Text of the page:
Kanye Spent Over $3 Million to Gather Signatures in 15 States

Kanye West enlisted a small army of signature gatherers in several states in order to make the presidential ballot, and even though he spent a fortune … he still came up short in spots where he dropped a lot of cash.

According to a source at Let the Voters Decide — the 3rd-party petitioning group Kanye’s been using this summer — the rapper’s campaign paid them between $3.5 and $4.5 MILLION across 15 states to send workers out for John Hancocks.

We’ve covered many of the individual states where the group has been dispersed on Kanye’s behalf, but we’re told one of the biggest chunks of money went toward Arizona — where Ye allegedly dished out $1 million to get 93,000 signatures — only to have a judge bar him from the ballot anyway.

The same is true in Ohio and Virginia — where our source says Kanye’s campaign allegedly spent $325k and $300k respectively to gather signatures … only to not make the ballot.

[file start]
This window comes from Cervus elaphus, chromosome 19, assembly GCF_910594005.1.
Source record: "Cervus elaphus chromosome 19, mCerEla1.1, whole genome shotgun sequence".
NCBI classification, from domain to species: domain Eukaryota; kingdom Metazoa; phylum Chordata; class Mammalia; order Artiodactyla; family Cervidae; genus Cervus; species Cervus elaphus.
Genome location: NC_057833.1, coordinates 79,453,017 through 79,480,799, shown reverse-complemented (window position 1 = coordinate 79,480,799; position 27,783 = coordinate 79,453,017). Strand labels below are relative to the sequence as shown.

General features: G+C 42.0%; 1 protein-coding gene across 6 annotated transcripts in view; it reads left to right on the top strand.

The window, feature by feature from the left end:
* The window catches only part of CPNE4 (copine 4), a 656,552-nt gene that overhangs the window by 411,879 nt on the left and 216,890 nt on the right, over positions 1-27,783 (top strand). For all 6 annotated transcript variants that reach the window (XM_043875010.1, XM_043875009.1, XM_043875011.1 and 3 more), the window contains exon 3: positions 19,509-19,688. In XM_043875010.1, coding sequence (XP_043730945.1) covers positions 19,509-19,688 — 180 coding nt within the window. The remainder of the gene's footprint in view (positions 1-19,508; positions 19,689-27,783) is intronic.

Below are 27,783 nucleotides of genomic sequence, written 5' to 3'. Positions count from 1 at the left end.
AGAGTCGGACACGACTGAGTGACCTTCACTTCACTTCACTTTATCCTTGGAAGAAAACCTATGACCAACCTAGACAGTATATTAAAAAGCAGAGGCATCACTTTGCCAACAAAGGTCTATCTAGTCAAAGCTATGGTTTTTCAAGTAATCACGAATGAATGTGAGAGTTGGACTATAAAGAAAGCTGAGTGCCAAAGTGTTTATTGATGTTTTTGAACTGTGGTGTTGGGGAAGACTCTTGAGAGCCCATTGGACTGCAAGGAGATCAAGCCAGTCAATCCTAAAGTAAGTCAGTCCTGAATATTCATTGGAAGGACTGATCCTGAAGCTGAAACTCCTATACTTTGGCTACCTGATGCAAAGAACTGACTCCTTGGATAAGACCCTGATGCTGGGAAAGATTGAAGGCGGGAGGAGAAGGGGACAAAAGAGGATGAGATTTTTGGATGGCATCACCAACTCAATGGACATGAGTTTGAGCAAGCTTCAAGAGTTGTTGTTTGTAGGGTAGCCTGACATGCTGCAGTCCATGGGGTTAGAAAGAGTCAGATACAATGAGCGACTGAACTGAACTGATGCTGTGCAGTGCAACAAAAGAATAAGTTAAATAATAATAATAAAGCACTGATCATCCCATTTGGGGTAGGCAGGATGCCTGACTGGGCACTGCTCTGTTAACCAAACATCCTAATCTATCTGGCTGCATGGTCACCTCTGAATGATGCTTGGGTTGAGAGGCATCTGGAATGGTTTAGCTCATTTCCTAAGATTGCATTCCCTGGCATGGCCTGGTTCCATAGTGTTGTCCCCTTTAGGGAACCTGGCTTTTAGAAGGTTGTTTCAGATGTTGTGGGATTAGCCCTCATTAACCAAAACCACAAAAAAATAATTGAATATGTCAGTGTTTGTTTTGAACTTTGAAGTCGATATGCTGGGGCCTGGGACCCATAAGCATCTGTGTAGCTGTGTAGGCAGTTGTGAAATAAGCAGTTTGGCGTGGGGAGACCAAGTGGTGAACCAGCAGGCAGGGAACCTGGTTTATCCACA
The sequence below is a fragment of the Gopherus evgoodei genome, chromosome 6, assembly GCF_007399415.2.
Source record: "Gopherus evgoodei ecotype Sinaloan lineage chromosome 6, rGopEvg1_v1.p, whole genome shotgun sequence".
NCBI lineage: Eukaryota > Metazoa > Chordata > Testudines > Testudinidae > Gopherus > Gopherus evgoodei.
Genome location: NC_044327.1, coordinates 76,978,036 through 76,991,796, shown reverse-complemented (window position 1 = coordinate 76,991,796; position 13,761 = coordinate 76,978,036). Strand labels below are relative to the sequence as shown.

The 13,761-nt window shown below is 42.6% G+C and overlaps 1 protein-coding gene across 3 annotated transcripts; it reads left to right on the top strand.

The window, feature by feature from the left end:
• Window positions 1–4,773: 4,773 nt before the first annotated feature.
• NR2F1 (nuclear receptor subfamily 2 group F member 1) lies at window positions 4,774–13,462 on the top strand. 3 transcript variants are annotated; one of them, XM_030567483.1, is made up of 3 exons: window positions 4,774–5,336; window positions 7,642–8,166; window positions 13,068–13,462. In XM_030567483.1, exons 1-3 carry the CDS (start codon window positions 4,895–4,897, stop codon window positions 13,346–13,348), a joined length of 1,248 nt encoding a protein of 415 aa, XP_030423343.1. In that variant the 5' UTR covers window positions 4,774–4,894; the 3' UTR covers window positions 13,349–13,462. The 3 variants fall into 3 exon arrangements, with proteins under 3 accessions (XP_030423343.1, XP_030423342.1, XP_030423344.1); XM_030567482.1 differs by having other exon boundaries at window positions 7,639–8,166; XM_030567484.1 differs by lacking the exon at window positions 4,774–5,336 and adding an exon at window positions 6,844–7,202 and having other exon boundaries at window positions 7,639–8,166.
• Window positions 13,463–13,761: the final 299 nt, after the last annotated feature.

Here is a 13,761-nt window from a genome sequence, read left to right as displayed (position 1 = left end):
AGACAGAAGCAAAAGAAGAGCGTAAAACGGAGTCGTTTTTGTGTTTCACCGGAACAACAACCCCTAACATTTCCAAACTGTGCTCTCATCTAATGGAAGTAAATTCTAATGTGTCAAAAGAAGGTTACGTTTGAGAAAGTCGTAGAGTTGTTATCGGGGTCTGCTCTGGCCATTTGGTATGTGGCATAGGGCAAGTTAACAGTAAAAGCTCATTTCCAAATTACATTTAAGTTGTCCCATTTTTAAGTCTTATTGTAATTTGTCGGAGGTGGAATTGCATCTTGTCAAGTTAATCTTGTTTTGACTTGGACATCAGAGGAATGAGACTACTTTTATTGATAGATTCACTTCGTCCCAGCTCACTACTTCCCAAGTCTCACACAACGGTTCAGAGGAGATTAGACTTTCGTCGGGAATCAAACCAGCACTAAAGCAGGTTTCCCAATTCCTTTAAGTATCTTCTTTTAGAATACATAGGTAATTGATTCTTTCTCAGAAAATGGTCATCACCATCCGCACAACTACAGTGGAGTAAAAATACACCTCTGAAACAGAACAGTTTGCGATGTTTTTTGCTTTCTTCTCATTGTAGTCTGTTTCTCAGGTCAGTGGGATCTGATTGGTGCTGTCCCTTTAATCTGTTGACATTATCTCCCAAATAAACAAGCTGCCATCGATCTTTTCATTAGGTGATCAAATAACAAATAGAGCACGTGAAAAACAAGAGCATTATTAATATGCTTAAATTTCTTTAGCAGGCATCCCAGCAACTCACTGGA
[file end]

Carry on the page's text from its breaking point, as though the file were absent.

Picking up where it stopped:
As we reported, Kanye also spent at least $30k with LTVD in Illinois — and that ended poorly for him — and though it’s unclear what he spent in Wisconsin … he’s currently been booted from the ballot in that state too for missing a deadline by just seconds.

Of course, without paying big bucks to Let the Voters Decide, he likely wouldn’t have made the prez ballot in states like Kentucky — where we’re told he spent $400k — or Iowa, where he dropped $80k. He’s currently made the ballot in 12 states.

BTW — the bill keeps growing for Ye, because as you recall, he’s already reported $6 million he’s spent and disclosed in his first financial report with the FEC earlier this month, which outlined various disbursements to other companies to get him on various ballots.

So, it begs the question … is it all worth it? Kanye’s running as an independent, but many believe his campaign is being fueled by pro-Trump operatives and having his name on the ballot will mostly hurt Joe Biden. Ye denies he’s working with Trump and co.

As for Let the Voters Decide … we’re told they are nonpartisan and work for candidates of all parties and on a wide variety of ballot initiatives.

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